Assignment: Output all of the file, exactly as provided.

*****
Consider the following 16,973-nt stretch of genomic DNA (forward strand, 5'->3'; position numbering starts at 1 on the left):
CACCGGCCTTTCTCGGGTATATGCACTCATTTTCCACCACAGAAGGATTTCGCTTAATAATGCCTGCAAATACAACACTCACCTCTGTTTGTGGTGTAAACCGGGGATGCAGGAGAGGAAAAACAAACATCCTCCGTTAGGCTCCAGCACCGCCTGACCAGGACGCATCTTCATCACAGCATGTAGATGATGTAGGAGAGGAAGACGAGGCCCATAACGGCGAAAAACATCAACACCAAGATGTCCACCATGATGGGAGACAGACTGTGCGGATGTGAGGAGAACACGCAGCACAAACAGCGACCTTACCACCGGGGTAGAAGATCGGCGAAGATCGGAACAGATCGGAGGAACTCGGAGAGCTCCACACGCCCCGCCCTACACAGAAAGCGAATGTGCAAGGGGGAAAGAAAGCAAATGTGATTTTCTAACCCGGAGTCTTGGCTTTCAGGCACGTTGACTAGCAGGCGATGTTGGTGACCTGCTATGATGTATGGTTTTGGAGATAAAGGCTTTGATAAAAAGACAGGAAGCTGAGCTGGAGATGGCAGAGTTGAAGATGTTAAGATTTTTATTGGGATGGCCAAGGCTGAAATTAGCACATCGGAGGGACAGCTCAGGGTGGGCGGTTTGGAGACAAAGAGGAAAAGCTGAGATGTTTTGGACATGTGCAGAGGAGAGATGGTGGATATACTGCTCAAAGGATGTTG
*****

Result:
Consider the following 16,973-nt stretch of genomic DNA (forward strand, 5'->3'; position numbering starts at 1 on the left):
CACCGGCCTTTCTCGGGTATATGCACTCATTTTCCACCACAGAAGGATTTCGCTTAATAATGCCTGCAAATACAACACTCACCTCTGTTTGTGGTGTAAACCGGGGATGCAGGAGAGGAAAAACAAACATCCTCCGTTAGGCTCCAGCACCGCCTGACCAGGACGCATCTTCATCACAGCATGTAGATGATGTAGGAGAGGAAGACGAGGCCCATAACGGCGAAAAACATCAACACCAAGATGTCCACCATGATGGGAGACAGACTGTGCGGATGTGAGGAGAACACGCAGCACAAACAGCGACCTTACCACCGGGGTAGAAGATCGGCGAAGATCGGAACAGATCGGAGGAACTCGGAGAGCTCCACACGCCCCGCCCTACACAGAAAGCGAATGTGCAAGGGGGAAAGAAAGCAAATGTGATTTTCTAACCCGGAGTCTTGGCTTTCAGGCACGTTGACTAGCAGGCGATGTTGGTGACCTGCTATGATGTATGGTTTTGGAGATAAAGGCTTTGATAAAAAGACAGGAAGCTGAGCTGGAGATGGCAGAGTTGAAGATGTTAAGATTTTTATTGGGATGGCCAAGGCTGAAATTAGCACATCGGAGGGACAGCTCAGGGTGGGCGGTTTGGAGACAAAGAGGAAAAGCTGAGATGTTTTGGACATGTGCAGAGGAGAGATGGTGGATATACTGCTCAAAGGATGTTG